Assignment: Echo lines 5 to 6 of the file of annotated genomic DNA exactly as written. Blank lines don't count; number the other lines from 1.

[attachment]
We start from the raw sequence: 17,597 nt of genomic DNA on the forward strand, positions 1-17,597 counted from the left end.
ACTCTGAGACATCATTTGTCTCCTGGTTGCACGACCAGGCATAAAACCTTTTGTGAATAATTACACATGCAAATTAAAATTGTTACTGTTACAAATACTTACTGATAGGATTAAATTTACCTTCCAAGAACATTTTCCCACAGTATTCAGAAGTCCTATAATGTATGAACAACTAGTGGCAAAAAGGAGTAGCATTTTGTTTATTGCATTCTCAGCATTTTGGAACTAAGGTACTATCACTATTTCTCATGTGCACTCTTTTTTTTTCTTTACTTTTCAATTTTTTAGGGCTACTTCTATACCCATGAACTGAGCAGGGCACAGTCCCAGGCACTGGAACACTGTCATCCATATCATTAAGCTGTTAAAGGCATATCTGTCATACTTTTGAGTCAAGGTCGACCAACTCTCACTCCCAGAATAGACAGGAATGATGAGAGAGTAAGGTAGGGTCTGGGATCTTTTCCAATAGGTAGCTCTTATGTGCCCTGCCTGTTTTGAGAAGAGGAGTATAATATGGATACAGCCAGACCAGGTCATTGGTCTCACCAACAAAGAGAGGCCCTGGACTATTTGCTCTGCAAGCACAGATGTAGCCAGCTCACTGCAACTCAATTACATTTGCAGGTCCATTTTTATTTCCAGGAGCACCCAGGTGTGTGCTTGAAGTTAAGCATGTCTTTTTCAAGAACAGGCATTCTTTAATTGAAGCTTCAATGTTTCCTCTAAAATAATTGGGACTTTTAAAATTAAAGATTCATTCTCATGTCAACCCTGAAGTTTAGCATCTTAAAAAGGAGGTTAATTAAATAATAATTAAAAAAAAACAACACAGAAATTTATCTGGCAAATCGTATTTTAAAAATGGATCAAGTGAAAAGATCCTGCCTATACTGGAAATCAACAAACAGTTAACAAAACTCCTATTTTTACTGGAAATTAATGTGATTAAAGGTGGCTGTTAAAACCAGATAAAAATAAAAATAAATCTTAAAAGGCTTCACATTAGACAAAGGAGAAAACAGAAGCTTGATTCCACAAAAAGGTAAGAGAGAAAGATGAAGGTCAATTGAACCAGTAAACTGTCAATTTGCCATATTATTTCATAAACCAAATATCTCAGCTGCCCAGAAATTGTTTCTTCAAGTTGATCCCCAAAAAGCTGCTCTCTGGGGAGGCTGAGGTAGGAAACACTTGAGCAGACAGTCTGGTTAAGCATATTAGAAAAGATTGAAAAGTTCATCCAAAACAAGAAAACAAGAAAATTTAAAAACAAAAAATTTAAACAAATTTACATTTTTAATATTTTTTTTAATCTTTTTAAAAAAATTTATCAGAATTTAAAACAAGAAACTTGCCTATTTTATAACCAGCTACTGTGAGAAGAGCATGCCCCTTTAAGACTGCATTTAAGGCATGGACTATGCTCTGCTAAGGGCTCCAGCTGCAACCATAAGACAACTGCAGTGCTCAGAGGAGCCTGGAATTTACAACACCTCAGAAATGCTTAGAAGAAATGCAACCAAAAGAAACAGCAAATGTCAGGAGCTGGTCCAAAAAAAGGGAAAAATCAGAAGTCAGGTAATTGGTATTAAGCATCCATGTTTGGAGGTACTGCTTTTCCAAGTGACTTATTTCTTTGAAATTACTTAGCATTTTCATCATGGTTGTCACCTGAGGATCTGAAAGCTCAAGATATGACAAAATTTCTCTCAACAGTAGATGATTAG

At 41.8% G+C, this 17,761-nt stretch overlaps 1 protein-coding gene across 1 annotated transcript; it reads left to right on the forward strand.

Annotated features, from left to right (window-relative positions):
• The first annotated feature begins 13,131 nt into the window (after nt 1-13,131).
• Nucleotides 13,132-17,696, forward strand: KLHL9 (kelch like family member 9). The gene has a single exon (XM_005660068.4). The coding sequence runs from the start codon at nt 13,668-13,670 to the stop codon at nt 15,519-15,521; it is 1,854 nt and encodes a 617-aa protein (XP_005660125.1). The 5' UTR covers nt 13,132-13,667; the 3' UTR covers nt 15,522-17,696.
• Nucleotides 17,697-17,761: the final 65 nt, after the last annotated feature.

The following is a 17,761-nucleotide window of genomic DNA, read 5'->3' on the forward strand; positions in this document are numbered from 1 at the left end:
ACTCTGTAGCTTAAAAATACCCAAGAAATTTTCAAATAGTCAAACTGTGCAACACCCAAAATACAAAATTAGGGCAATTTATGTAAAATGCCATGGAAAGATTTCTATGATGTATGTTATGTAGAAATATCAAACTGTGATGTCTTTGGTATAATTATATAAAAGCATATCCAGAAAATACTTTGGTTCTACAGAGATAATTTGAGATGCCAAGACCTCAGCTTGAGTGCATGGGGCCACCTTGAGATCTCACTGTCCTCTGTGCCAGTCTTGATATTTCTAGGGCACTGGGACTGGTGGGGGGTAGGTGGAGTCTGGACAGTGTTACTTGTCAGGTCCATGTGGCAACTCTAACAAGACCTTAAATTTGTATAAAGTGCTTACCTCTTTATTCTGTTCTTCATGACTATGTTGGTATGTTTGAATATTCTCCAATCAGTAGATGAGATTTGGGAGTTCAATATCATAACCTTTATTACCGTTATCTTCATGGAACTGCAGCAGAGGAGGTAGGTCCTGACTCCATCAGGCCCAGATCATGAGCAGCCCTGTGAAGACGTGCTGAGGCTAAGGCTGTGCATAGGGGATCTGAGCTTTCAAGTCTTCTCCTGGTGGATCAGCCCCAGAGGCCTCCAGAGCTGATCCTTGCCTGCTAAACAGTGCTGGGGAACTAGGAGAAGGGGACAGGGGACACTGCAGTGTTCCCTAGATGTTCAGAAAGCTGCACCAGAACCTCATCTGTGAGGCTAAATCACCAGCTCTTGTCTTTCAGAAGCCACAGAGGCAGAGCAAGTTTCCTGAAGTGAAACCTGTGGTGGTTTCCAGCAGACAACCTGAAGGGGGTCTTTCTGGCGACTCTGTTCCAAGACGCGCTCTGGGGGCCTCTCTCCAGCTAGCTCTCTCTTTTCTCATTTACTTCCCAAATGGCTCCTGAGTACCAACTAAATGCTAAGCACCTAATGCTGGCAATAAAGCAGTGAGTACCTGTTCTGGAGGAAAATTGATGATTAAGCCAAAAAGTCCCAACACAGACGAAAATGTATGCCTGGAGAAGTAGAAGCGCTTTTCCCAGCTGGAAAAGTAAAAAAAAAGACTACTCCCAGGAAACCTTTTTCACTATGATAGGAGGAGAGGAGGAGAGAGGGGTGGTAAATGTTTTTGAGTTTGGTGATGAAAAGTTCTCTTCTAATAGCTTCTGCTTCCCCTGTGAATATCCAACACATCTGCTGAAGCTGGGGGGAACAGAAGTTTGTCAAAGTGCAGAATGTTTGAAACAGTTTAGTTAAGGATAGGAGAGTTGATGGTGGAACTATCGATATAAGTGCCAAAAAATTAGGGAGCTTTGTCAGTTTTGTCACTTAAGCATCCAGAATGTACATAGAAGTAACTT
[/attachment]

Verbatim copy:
• The first annotated feature begins 13,131 nt into the window (after nt 1-13,131).
• Nucleotides 13,132-17,696, forward strand: KLHL9 (kelch like family member 9). The gene has a single exon (XM_005660068.4). The coding sequence runs from the start codon at nt 13,668-13,670 to the stop codon at nt 15,519-15,521; it is 1,854 nt and encodes a 617-aa protein (XP_005660125.1). The 5' UTR covers nt 13,132-13,667; the 3' UTR covers nt 15,522-17,696.